Take a "Vacation" from Cancer
Cancer is a difficult diagnosis to deal with, whether it's you or a loved one facing
the condition. You may find yourself battling both the emotional stress and strain
of coping with cancer and the physical challenges of the illness and its treatment.
From time to time, it can be helpful to a break from your condition, even if you can't
leave your illness completely behind. This "vacation" from cancer can come in many
forms. It can be as simple as using relaxation techniques that bring you some peace
and tranquility during cancer treatment sessions. Or it can be as luxurious as indulging
in a getaway.
Creating a retreat at home
One of the simplest ways to take a vacation from cancer doesn't even mean leaving
your own home. You can give yourself a mental vacation by using relaxation techniques.
Relaxation is also helpful during cancer treatments such as chemotherapy, which can
be mentally and physically taxing. For this reason, the American Cancer Society (ACS)
advises relaxation methods. These include:
All of these relaxation techniques can help take your mind off the stress of cancer
treatment, at least for a little while.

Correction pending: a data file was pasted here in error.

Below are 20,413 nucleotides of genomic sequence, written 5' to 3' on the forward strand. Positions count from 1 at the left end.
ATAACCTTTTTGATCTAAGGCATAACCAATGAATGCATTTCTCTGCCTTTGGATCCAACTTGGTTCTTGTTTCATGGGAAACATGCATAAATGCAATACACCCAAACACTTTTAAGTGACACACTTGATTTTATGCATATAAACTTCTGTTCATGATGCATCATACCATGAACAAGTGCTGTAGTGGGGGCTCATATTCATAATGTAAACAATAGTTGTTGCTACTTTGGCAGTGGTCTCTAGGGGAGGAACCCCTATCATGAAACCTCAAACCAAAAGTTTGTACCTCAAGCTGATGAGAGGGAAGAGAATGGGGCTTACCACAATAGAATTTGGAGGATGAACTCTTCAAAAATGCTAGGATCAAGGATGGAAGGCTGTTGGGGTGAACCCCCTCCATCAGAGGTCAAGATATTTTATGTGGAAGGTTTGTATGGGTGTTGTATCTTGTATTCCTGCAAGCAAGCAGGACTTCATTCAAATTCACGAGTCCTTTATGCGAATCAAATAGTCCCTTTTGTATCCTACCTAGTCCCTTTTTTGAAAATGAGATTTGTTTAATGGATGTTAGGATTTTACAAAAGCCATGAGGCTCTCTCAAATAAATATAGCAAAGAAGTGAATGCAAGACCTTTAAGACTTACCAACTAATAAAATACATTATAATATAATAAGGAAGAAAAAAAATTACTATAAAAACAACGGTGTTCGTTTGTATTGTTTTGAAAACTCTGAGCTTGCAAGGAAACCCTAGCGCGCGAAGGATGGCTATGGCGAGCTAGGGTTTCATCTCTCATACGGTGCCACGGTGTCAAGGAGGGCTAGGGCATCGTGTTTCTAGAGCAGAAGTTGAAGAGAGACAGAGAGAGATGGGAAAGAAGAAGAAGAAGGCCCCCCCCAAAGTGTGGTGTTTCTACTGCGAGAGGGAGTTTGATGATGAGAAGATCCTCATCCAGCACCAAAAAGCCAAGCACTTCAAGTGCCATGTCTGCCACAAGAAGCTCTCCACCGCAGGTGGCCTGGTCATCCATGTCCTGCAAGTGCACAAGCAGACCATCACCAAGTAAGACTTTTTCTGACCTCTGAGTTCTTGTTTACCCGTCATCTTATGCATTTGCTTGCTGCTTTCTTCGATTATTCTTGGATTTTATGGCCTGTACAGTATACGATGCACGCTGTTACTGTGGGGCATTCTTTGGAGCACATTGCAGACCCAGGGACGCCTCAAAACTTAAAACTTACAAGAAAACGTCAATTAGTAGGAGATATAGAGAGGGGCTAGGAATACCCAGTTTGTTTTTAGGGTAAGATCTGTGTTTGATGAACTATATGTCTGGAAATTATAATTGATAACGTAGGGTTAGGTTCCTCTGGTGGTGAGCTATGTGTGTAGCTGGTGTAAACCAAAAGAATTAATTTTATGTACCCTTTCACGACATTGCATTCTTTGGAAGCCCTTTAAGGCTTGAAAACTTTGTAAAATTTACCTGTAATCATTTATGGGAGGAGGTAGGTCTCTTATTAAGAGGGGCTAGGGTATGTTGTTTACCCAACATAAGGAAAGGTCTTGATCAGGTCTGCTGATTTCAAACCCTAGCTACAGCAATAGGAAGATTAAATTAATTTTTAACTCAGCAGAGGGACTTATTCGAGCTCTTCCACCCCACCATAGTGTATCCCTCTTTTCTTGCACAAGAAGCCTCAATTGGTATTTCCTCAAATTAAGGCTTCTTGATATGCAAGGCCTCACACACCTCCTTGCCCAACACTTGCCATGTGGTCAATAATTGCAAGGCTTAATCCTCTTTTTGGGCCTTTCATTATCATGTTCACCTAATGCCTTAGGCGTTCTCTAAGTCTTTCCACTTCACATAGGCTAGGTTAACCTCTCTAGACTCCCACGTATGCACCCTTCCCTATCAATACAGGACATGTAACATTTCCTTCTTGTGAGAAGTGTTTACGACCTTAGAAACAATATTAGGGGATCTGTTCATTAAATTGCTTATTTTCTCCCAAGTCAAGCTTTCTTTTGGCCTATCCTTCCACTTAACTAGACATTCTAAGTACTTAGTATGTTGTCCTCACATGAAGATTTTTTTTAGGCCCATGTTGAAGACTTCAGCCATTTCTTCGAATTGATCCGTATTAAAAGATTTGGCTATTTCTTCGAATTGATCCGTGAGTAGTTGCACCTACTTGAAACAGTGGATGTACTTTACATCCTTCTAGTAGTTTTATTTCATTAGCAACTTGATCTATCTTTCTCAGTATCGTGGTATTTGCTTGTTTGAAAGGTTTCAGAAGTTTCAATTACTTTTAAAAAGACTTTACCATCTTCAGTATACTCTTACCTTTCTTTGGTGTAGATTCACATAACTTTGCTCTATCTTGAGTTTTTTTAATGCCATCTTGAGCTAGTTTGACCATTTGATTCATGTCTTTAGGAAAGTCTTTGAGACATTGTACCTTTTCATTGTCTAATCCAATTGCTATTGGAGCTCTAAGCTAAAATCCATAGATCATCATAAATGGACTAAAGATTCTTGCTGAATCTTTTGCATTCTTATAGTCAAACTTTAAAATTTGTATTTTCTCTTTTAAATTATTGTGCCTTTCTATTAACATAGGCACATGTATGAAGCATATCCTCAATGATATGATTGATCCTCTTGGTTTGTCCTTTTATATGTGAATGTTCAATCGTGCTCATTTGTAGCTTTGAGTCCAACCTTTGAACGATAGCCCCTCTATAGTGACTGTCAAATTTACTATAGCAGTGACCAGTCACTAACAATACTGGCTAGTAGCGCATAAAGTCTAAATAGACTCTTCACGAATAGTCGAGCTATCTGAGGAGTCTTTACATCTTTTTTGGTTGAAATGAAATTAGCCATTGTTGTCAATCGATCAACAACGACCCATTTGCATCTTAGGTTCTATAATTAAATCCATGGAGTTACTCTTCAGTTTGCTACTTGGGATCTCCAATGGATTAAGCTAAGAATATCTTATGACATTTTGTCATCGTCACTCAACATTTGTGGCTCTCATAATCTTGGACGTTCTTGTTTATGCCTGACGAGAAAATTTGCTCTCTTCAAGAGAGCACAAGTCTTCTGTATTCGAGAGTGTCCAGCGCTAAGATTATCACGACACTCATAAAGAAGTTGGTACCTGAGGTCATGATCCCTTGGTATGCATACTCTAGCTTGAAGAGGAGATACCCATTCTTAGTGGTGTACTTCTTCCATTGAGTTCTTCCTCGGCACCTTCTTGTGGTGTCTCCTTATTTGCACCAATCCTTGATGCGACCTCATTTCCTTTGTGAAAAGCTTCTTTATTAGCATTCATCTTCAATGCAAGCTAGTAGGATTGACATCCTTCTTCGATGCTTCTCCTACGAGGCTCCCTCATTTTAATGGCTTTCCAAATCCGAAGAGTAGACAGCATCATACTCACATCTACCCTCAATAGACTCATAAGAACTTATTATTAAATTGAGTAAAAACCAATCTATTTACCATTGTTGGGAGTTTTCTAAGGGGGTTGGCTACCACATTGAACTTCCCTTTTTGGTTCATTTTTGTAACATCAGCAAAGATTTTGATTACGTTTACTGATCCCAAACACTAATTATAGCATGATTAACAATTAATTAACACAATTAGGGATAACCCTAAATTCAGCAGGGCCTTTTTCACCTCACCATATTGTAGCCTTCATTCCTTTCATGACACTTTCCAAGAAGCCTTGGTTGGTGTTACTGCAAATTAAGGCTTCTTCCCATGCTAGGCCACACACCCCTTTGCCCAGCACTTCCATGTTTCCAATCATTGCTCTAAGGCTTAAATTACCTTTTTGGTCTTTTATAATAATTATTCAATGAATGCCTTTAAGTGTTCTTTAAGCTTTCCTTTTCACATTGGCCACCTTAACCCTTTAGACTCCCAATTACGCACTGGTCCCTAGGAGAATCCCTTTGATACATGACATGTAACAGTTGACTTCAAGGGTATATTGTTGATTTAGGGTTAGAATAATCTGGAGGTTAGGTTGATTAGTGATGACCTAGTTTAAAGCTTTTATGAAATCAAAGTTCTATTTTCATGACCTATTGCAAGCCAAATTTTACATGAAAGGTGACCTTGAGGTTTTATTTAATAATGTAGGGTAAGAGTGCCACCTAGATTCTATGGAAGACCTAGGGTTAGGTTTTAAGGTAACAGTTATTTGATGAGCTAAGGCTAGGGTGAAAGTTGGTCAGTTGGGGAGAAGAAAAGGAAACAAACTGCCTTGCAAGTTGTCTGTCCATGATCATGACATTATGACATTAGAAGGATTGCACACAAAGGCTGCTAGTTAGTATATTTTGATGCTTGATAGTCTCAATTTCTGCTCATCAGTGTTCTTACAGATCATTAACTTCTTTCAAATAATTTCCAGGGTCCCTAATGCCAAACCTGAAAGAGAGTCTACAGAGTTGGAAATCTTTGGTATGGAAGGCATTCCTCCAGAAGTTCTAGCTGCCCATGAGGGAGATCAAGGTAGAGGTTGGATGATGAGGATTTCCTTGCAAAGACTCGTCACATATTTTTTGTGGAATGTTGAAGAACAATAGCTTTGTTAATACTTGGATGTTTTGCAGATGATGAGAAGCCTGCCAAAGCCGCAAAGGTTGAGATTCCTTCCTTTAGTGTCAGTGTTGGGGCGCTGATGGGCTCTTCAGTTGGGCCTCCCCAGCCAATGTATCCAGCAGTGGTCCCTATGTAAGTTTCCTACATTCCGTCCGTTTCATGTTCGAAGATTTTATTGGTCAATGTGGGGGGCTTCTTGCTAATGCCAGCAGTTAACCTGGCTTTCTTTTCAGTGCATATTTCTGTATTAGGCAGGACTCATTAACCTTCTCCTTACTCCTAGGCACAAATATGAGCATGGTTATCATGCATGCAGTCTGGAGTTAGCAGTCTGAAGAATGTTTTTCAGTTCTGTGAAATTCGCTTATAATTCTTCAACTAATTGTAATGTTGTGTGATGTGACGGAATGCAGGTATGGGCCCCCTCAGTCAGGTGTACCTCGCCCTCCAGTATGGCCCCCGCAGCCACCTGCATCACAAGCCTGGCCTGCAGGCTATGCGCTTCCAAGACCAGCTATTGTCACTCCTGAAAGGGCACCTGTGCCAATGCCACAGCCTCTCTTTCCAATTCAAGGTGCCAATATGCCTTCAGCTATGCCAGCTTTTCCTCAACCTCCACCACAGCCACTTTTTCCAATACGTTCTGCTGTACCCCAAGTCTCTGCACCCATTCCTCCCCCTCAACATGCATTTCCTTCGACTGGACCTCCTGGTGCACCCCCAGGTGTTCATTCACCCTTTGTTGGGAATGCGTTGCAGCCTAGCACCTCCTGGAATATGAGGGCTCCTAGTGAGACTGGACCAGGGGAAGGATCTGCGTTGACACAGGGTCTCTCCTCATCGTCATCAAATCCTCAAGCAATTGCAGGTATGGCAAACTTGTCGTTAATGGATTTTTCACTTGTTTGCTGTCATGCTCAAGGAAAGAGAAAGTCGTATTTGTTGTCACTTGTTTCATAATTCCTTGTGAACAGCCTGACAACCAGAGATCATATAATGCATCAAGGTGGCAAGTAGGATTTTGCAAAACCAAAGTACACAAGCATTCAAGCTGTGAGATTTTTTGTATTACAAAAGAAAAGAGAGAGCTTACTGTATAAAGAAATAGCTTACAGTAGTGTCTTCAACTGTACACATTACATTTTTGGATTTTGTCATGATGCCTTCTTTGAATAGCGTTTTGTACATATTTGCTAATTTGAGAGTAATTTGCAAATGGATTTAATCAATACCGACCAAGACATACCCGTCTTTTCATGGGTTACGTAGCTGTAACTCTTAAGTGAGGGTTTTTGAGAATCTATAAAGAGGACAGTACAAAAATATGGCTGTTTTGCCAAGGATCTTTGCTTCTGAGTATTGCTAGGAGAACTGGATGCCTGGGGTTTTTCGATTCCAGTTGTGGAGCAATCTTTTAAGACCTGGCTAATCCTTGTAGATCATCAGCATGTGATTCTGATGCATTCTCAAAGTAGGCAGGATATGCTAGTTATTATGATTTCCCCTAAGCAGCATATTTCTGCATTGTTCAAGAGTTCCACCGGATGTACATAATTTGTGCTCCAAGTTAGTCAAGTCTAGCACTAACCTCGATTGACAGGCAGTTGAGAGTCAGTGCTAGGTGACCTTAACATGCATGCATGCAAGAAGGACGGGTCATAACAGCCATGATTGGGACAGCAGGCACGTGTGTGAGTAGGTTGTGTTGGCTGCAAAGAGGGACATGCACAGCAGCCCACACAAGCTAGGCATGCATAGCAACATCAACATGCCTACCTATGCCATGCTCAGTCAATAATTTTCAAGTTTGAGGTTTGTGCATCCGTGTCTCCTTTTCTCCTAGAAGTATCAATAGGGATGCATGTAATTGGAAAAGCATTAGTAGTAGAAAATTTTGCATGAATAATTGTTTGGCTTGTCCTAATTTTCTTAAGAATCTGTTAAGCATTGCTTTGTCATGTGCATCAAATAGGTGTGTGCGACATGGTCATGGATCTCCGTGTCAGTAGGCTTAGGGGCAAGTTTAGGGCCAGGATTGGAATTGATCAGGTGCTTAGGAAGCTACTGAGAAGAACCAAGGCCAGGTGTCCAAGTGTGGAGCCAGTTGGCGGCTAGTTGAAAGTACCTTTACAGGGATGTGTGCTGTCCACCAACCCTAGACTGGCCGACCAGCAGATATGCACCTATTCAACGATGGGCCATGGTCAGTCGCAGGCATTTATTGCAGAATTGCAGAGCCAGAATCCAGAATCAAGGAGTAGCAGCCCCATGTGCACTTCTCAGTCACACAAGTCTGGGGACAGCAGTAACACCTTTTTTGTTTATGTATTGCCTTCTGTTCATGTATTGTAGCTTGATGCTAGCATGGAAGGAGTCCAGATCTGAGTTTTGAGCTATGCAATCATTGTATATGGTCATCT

Another way to get an emotional break is to connect with other cancer survivors. This
can provide you with support and encouragement. The Cancer Survivors Network (CSN)
was created to answer this need. It provides support groups and survivor programs
for people looking for help, encouragement, and friendship from their peers. You can
find more information and specific programs in your region at the CSN website .
Ideas for a real getaway
Sometimes you need to take a true vacation from cancer and all the challenges that
it presents. When you're up to traveling, you can find many ways to relax and heal
with camps, programs, and retreats.
For children with cancer, a special summer camp can be a fun escape. The ACS regional
divisions often sponsor these camps. For instance, the New England division offers
YMCA Camp Jewell in Colebrook, Connecticut; YMCA Camp Jordan in Ellsworth, Maine;
and Camp Aldersgate in North Scituate, Rhode Island. Camps for kids with cancer are
available in many states. For more information, visit the ACS website or call 800-227-2345. You can talk with a cancer information specialist who can help
you find a camp in your area.
For adults coping with cancer, cancer retreats allow you to focus on your treatment
in a relaxed, sometimes exotic place. These include the Kokolulu Cancer Retreat in
Hawaii, the Commonweal Cancer Help Program in California, and the Harmony Hill Retreat
Center in Washington State. A simple online search can help you find a cancer retreat
in your area, or even on the other side of the country.